This autumn, it’s more important than ever to engage--safely--with the wildlife in our own backyards. As we spend more time at home and inside, the occasional raptor sighting can bring some added excitement into our lives. Here are a few helpful (and fun!) steps we can take to draw raptors into our local landscapes while ensuring their health and safety.
Maintain a healthy habitat for raptors. One of the biggest challenges facing birds in human landscapes is the loss of native species, and therefore, reliable food sources for local birds. You can help restore these landscapes by planting native plants (focus on plants that bear fruits or seeds), clearing out invasive species, staying away from insecticides and herbicides that may contaminate the food chain, and as part of this, increasing overall plant diversity in your backyard. Bird-friendly landscaping, as this is often called, also includes planting layered gardens to increase overall habitat space, replacing open space with less-manicured areas (these landscapes are more attractive to raptors), and using plants that fruit at different times of year to attract a wider range of birds. Even if raptors don’t rely directly on these plants for food, they may rely on other bird or mammal species that do. Healthy biodiversity means healthier ecosystems, and seeing a raptor show up in your yard is a sign that the ecosystem outside your window is thriving.
Make your windows safer. About half of all birds that hit windows die from the resulting injuries, which adds up to between 100 million and 1 billion bird deaths per year in the U.S. alone. Additionally, half of these deaths occur in residential areas. If these statistics aren't scary enough, check out this recent news article detailing 1,000 window-related bird deaths in Philadelphia in ONE day. Essentially, the reflection from glass windows distorts the birds’ depth perception, so that they see more open space instead of a hard pane of glass. To help prevent the collisions that often result, windows can be retrofitted with bird-friendly non-reflective glass (some evidence suggests this type of glass may also increase energy efficiency!). If this is too expensive, try affixing easily visible objects to your windows, such as outside screens, blinds, painted vertical lines, or even window artwork. Though raptors tend to collide more often with large office buildings than small residential buildings, this doesn’t mean we shouldn’t do our part to keep our backyard birds safe. After all, more birds often means more raptors. You can also order Window Alert UV Liquid and Window Alert UV Decals from Teton Raptor Center's online shop.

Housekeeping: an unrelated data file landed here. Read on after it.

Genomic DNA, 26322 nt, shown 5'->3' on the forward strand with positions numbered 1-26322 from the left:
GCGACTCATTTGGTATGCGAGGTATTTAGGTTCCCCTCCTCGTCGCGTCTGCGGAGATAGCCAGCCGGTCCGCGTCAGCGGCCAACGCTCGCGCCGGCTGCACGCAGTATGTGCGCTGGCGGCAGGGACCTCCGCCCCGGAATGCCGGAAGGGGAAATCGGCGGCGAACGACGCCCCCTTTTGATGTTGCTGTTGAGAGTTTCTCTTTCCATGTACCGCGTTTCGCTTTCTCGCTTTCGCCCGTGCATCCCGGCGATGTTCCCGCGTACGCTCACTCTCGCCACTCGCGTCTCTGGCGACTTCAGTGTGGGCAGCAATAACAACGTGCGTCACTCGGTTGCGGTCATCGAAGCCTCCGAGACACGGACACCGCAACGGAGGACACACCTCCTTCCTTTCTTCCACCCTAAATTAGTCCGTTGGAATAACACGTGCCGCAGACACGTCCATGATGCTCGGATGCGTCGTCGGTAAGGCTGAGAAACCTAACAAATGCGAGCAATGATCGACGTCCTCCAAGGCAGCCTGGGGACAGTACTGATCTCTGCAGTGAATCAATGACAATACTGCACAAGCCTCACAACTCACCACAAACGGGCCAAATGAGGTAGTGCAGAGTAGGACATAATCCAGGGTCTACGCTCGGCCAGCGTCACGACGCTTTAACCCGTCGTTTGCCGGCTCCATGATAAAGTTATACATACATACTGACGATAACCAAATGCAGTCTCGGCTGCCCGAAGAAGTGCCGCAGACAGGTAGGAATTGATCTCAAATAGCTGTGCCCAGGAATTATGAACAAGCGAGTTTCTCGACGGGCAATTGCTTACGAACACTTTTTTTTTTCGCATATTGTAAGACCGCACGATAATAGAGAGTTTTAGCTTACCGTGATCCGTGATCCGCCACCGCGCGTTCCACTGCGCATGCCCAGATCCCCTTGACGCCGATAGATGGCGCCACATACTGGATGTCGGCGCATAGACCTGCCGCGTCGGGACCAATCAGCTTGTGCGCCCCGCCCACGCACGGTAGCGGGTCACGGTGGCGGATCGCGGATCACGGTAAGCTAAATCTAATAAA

Keep an eye on your pets. Reflective windows are certainly a threat to birds, but they don’t come close to impacting bird populations as much as cats do. Domestic cats are the #1 human-caused threat to birds, killing an estimated 2.4 billion birds every year! They rarely hunt down raptors, but their existence threatens the backyard bird species-- and healthy ecosystems--that raptors rely on for food. The easiest way to do your part here is to keep cats indoors as much as possible. Dogs may not help either: loud barking can scare any nearby raptors away. It may not seem like it, but pets play a major role in our local ecosystems. Sometimes, our pets may even find themselves on the other side of predation: raptors eat many types of small mammals, and cats and dogs are no exception. If you see any nearby raptors, make sure to bring small pets to a safe location. You can order highly effective Cat Collar Covers from the TRC store to reduce birds being caught by pet cats.
Know what to look for, and be patient. Not all raptors like to hang out in our backyards. Larger raptors such as eagles and vultures prefer rural landscapes, so in a more suburban backyard, you are more likely to encounter raptors like hawks, owls, and kestrels. Also, make sure you are looking in the right places: raptors generally hunt from high perches near open areas, such as fields or bodies of water. Look up at the trees around you for large dead branches or high ledges, where raptors can easily scan the area for prey. Ultimately, birding is a game of patience, so simply spend a few minutes here and there watching closely to see what shows up in your yard. If all else falls into place, you can watch your backyard become a thriving, diverse ecosystem, and in the process, you might see some pretty unique raptors too.